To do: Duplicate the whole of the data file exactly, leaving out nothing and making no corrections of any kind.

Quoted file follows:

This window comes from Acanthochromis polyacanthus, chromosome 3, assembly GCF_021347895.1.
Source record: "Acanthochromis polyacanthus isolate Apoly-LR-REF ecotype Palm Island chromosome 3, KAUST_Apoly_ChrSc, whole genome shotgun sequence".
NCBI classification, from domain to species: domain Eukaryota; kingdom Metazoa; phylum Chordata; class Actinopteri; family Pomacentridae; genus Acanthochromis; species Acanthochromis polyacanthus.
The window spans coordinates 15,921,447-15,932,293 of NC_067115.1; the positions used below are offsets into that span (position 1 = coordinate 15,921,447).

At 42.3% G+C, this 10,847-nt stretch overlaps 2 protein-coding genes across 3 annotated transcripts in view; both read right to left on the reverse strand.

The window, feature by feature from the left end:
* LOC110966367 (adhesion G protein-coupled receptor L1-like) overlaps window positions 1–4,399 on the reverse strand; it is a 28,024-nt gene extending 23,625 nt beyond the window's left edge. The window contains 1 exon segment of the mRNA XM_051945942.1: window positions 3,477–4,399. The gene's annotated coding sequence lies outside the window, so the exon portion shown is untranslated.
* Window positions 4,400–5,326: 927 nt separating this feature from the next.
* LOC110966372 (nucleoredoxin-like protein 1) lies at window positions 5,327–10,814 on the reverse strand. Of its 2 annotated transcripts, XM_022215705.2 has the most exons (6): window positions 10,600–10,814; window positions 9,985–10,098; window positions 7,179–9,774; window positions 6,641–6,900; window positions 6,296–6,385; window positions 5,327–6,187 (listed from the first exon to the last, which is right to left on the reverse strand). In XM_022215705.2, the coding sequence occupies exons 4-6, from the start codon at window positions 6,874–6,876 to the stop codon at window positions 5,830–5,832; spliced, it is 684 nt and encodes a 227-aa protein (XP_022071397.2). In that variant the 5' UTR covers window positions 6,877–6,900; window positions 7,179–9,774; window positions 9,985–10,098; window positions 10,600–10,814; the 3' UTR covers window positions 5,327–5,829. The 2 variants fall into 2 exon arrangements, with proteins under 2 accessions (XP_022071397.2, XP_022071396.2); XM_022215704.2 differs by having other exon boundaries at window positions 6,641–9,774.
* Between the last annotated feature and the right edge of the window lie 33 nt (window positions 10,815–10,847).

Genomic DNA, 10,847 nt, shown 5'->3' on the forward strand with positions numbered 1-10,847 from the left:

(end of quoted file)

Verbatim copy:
This window comes from Acanthochromis polyacanthus, chromosome 3, assembly GCF_021347895.1.
Source record: "Acanthochromis polyacanthus isolate Apoly-LR-REF ecotype Palm Island chromosome 3, KAUST_Apoly_ChrSc, whole genome shotgun sequence".
NCBI classification, from domain to species: domain Eukaryota; kingdom Metazoa; phylum Chordata; class Actinopteri; family Pomacentridae; genus Acanthochromis; species Acanthochromis polyacanthus.
The window spans coordinates 15,921,447-15,932,293 of NC_067115.1; the positions used below are offsets into that span (position 1 = coordinate 15,921,447).

At 42.3% G+C, this 10,847-nt stretch overlaps 2 protein-coding genes across 3 annotated transcripts in view; both read right to left on the reverse strand.

The window, feature by feature from the left end:
* LOC110966367 (adhesion G protein-coupled receptor L1-like) overlaps window positions 1–4,399 on the reverse strand; it is a 28,024-nt gene extending 23,625 nt beyond the window's left edge. The window contains 1 exon segment of the mRNA XM_051945942.1: window positions 3,477–4,399. The gene's annotated coding sequence lies outside the window, so the exon portion shown is untranslated.
* Window positions 4,400–5,326: 927 nt separating this feature from the next.
* LOC110966372 (nucleoredoxin-like protein 1) lies at window positions 5,327–10,814 on the reverse strand. Of its 2 annotated transcripts, XM_022215705.2 has the most exons (6): window positions 10,600–10,814; window positions 9,985–10,098; window positions 7,179–9,774; window positions 6,641–6,900; window positions 6,296–6,385; window positions 5,327–6,187 (listed from the first exon to the last, which is right to left on the reverse strand). In XM_022215705.2, the coding sequence occupies exons 4-6, from the start codon at window positions 6,874–6,876 to the stop codon at window positions 5,830–5,832; spliced, it is 684 nt and encodes a 227-aa protein (XP_022071397.2). In that variant the 5' UTR covers window positions 6,877–6,900; window positions 7,179–9,774; window positions 9,985–10,098; window positions 10,600–10,814; the 3' UTR covers window positions 5,327–5,829. The 2 variants fall into 2 exon arrangements, with proteins under 2 accessions (XP_022071397.2, XP_022071396.2); XM_022215704.2 differs by having other exon boundaries at window positions 6,641–9,774.
* Between the last annotated feature and the right edge of the window lie 33 nt (window positions 10,815–10,847).

Genomic DNA, 10,847 nt, shown 5'->3' on the forward strand with positions numbered 1-10,847 from the left: